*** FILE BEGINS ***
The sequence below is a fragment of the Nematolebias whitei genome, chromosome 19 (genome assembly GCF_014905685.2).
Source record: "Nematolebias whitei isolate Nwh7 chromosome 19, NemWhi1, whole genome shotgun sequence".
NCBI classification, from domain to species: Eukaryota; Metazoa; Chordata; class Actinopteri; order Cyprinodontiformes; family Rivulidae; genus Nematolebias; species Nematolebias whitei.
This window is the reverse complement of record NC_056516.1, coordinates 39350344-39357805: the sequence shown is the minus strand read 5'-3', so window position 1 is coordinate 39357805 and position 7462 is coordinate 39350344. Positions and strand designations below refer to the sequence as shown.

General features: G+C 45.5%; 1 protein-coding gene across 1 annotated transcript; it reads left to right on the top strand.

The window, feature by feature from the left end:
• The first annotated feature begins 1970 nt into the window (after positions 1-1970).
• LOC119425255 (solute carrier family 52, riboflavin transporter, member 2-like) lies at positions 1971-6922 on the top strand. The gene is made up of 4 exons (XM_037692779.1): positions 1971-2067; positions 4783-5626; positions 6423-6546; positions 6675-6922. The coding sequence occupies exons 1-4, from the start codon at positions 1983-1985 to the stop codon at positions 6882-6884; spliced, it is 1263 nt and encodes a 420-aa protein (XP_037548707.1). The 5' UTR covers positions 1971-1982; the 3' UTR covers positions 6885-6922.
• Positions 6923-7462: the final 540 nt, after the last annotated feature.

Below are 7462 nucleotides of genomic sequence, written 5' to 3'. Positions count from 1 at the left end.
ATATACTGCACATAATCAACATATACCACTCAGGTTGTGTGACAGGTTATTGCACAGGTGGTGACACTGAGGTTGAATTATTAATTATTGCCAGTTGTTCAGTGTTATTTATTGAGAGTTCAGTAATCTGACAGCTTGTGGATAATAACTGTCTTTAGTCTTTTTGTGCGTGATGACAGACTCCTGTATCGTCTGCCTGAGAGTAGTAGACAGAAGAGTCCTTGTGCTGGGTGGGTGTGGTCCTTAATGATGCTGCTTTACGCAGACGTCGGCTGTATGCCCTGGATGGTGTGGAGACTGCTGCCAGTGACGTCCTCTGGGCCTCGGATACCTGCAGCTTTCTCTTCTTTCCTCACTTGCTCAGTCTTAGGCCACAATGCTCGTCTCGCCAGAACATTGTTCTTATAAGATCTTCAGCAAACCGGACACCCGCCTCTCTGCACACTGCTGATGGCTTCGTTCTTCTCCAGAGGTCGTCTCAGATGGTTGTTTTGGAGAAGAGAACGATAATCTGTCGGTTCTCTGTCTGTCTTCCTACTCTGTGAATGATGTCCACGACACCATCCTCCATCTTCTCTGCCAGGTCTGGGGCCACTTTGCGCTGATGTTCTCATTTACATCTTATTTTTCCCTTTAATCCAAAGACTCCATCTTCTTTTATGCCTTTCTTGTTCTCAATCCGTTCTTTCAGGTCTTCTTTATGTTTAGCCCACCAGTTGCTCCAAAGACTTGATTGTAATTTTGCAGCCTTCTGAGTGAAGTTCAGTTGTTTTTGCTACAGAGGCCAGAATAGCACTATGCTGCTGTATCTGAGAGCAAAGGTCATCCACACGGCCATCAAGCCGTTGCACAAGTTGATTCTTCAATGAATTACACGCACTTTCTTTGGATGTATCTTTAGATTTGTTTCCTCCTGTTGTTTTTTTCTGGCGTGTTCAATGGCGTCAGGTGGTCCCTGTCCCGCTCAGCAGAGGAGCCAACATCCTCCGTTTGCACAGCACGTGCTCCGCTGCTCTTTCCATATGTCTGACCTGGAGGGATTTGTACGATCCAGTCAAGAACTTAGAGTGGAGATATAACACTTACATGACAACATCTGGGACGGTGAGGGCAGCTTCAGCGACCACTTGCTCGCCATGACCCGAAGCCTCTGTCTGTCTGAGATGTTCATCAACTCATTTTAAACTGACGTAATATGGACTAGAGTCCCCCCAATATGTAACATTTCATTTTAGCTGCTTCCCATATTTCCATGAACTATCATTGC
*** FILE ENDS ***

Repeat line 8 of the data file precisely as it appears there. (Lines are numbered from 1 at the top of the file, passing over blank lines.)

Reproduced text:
• LOC119425255 (solute carrier family 52, riboflavin transporter, member 2-like) lies at positions 1971-6922 on the top strand. The gene is made up of 4 exons (XM_037692779.1): positions 1971-2067; positions 4783-5626; positions 6423-6546; positions 6675-6922. The coding sequence occupies exons 1-4, from the start codon at positions 1983-1985 to the stop codon at positions 6882-6884; spliced, it is 1263 nt and encodes a 420-aa protein (XP_037548707.1). The 5' UTR covers positions 1971-1982; the 3' UTR covers positions 6885-6922.